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What’s the Great American Novel? Publishers Weekly asked that question of its bookish readers last March. The top three contenders (in ascending order) are about a teenage boy drifting down the Mississippi with an escaped slave, a self-made millionaire hitching his dreams to the woman he loved and lost, and a 9-year-old girl and her older brother confronting racism in a small Southern town. Can you guess the titles?
The term “Great American Novel” traces back to an essay published in The Nation, January 1867, by author and critic John DeForest. Surveying the literary scene at the time, DeForest could find no likely candidate or author for the GAN title: Washington Irving was too cautious, Fenimore Cooper too boring, Nathaniel Hawthorne too artsy and high-minded. None of them captured the spirit of “this eager and laborious people, which takes so many newspapers, builds so many railroads, does the most business on a given capital, wages the biggest war in proportion to its population, believes in the physically impossible and does some of it.”
This energetic description skirts a darker side of America: the avaricious and desperate side which, according to historian Page Smith, is inseparably linked to the opportunity mindset. In America, anyone could succeed, which also meant that anyone could fail. And if you failed, it was your fault; failure could not be blamed on an oppressive system or greedy landlord. For every entrepreneur building a city or business, there were a dozen rootless young men roaming the vast continent like Ishmael in Moby-Dick (a “Great American Novel” that DeForest overlooked), searching for a foothold or escaping a bind.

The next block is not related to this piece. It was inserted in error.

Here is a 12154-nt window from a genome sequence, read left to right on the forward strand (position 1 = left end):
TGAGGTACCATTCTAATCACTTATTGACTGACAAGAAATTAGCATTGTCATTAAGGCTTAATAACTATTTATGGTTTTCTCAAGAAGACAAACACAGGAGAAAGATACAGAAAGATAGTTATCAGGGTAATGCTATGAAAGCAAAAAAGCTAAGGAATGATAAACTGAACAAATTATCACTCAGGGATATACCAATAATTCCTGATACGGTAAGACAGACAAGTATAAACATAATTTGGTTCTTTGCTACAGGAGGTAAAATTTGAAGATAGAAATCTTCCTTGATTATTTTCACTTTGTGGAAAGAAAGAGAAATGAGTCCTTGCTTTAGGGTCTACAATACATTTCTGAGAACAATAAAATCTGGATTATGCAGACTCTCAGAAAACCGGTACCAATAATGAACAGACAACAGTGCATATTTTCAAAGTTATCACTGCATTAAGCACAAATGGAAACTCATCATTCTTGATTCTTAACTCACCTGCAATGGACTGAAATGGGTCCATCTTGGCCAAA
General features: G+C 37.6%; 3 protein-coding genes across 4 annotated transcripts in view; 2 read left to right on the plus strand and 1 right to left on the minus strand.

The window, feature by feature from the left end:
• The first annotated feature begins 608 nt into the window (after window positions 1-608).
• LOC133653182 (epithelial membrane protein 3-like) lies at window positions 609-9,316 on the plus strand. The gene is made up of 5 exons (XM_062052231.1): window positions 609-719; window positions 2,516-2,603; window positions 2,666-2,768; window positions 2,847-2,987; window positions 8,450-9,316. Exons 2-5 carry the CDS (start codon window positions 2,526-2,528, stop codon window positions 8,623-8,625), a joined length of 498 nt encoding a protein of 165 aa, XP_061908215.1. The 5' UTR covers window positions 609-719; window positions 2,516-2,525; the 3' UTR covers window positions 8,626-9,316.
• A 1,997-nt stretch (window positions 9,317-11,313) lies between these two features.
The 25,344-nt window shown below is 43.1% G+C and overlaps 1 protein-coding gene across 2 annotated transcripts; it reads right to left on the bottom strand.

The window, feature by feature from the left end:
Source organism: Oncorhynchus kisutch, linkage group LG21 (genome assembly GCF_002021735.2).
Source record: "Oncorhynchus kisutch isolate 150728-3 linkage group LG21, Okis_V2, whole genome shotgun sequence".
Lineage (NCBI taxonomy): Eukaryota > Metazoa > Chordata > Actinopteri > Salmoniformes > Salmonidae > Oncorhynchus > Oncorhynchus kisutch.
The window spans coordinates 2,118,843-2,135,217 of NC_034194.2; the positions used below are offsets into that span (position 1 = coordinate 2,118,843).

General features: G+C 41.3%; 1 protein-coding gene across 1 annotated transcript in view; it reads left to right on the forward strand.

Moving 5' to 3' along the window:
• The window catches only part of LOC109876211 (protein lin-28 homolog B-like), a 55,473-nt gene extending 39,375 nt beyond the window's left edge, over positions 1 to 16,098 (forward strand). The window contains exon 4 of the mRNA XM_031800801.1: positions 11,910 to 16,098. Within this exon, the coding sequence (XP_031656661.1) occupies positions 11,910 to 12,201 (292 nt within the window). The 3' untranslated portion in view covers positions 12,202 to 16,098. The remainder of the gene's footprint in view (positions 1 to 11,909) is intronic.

Escape is the undercurrent of The Adventures of Huckleberry Finn, published 14 years after DeForest’s essay and the first novel to give full voice to the headlong, rough-hewn spirit of America. But, like its author, it is deeply pessimistic. The only hope for our hero at the end is to “light out for the Territory” before his Aunt Sally adopts and civilizes him, “and I can’t stand it. I been there before.”
To Kill a Mockingbird, always a top contender for the Great American title, is more positive about human nature—or some humans, at least. It’s a rare reader who doesn’t find the ideal father figure in Atticus Finch, or empathize with Scout and Jem as they confront the ugly attitudes of their little town. But ugly attitudes are common to all cultures and times, and confronting them is the challenge of literary heroes worldwide, from Jean Valjean to Yuri Zhivago. Though the premise of racism is rooted deep in our national conscience, there’s nothing particularly American about the theme.
That’s why, if our Great Novel is supposed to be expressive of American energy (and American overreach), The Great Gatsby gets my vote. Gatsby has its detractors, due to an overly literary style, a thin plot, or a lack of sympathetic characters. Still, no novel better captures the fraught nature of the American dream: boundless opportunity, sometimes tragically misdirected. The title character has chosen the girl of his dreams, Daisy Buchanan, to complete himself; he has “forever wed his unutterable visions to her perishable breath,” and of course it all goes wrong. Jay Gatsby is famously difficult to get a handle on, both for his fellow characters and for the reader. That’s because the self-made man is empty at the core.
Disillusion haunts the final pages. In the closing paragraphs, narrator Nick Carraway imagines Long Island as it must have appeared to the first European explorers: “man must have held his breath in the presence of this continent … face to face for the last time in history with something commensurate to his capacity for wonder.”
Reader, be warned: No material prospect, however grand, is big enough for the dream we were made for. We have an object “commensurate to our capacity for wonder,” and then some: the One who created that very capacity. The Great Gatsby reminds me that wonder is not a cheat; it has its match, and a home for the restless heart.